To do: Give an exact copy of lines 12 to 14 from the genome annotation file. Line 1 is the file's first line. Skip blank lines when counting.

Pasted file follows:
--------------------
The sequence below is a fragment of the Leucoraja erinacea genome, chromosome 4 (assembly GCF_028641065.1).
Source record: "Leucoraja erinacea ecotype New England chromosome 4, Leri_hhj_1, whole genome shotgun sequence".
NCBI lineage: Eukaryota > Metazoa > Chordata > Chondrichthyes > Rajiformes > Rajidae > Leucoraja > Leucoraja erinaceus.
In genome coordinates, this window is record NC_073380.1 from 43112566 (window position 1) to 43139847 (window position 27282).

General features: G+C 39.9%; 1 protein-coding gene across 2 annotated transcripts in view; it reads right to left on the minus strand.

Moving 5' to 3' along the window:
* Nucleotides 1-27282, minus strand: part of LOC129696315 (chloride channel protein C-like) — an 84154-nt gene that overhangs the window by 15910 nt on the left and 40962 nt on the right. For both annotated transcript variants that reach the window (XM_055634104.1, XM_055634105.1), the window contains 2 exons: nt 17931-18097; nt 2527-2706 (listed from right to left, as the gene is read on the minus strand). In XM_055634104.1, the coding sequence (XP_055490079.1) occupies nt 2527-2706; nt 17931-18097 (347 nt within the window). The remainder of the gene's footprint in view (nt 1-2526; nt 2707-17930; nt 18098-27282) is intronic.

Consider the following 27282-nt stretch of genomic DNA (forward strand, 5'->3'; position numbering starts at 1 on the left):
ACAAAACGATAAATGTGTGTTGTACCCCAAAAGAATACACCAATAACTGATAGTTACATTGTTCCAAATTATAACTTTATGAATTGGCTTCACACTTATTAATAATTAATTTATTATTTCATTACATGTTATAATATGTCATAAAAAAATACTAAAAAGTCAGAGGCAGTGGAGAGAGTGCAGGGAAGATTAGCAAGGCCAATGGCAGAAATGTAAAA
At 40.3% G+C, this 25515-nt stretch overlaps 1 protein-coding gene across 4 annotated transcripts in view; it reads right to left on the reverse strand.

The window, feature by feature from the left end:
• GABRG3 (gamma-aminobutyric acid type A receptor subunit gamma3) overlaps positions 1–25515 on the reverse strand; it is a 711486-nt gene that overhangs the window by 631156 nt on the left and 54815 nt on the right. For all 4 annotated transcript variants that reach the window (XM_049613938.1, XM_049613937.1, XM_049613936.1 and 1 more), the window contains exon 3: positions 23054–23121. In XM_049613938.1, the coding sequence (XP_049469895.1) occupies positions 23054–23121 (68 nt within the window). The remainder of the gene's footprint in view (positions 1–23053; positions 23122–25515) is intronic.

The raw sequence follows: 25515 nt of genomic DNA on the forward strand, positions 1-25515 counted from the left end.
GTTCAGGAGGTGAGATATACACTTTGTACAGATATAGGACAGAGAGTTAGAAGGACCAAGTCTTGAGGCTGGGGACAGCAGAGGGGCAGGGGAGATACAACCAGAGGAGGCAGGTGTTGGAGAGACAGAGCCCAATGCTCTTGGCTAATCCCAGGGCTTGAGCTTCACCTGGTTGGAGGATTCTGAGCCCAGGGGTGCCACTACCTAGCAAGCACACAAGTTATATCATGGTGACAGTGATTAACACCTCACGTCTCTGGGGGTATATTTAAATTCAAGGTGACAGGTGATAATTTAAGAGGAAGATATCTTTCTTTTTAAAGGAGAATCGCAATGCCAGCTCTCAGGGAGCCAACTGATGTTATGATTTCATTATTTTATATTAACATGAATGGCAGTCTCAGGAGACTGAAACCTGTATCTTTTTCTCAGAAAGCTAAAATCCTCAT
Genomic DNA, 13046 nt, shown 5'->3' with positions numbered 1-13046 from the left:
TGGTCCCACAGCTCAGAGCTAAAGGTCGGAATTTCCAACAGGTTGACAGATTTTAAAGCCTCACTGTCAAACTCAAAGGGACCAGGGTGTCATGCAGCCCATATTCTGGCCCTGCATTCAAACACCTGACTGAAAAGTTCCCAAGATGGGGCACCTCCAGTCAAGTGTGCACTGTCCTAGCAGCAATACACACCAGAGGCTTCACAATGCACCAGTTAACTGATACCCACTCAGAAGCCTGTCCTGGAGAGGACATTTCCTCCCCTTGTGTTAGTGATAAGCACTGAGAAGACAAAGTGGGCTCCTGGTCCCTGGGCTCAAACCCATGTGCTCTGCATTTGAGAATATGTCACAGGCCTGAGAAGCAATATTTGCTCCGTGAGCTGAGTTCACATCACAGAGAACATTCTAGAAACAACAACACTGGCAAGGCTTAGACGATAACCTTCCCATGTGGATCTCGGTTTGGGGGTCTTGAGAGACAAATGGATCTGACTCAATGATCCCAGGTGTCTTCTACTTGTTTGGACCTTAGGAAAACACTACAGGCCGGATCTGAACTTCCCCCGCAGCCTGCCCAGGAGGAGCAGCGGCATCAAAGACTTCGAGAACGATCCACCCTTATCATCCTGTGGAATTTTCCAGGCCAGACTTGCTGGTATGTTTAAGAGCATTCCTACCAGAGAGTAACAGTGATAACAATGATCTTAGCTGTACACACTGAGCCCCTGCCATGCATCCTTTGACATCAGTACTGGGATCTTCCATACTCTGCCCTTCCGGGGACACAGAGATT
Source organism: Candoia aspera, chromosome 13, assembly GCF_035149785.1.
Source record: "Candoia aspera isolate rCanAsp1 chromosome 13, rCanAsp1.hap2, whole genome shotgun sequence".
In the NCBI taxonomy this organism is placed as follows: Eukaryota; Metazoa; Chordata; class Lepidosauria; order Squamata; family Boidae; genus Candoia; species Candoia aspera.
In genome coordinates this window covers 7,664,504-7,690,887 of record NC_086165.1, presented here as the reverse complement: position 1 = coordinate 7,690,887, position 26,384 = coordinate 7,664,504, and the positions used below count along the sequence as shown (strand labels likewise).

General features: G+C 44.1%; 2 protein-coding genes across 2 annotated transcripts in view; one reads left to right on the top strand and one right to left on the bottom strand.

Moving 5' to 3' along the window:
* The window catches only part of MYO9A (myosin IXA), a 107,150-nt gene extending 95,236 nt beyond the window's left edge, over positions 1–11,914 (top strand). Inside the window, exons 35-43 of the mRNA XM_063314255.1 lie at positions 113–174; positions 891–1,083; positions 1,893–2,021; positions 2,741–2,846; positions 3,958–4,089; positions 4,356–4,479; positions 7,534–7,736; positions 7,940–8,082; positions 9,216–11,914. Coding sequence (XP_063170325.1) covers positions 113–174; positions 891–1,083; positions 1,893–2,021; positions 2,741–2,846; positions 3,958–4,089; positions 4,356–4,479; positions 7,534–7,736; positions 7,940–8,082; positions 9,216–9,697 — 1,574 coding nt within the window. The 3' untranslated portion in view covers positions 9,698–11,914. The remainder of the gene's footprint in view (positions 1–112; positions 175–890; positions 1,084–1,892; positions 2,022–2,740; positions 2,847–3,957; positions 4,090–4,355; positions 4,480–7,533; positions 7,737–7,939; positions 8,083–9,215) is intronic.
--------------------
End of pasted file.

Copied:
• GABRG3 (gamma-aminobutyric acid type A receptor subunit gamma3) overlaps positions 1–25515 on the reverse strand; it is a 711486-nt gene that overhangs the window by 631156 nt on the left and 54815 nt on the right. For all 4 annotated transcript variants that reach the window (XM_049613938.1, XM_049613937.1, XM_049613936.1 and 1 more), the window contains exon 3: positions 23054–23121. In XM_049613938.1, the coding sequence (XP_049469895.1) occupies positions 23054–23121 (68 nt within the window). The remainder of the gene's footprint in view (positions 1–23053; positions 23122–25515) is intronic.

The raw sequence follows: 25515 nt of genomic DNA on the forward strand, positions 1-25515 counted from the left end.
GTTCAGGAGGTGAGATATACACTTTGTACAGATATAGGACAGAGAGTTAGAAGGACCAAGTCTTGAGGCTGGGGACAGCAGAGGGGCAGGGGAGATACAACCAGAGGAGGCAGGTGTTGGAGAGACAGAGCCCAATGCTCTTGGCTAATCCCAGGGCTTGAGCTTCACCTGGTTGGAGGATTCTGAGCCCAGGGGTGCCACTACCTAGCAAGCACACAAGTTATATCATGGTGACAGTGATTAACACCTCACGTCTCTGGGGGTATATTTAAATTCAAGGTGACAGGTGATAATTTAAGAGGAAGATATCTTTCTTTTTAAAGGAGAATCGCAATGCCAGCTCTCAGGGAGCCAACTGATGTTATGATTTCATTATTTTATATTAACATGAATGGCAGTCTCAGGAGACTGAAACCTGTATCTTTTTCTCAGAAAGCTAAAATCCTCAT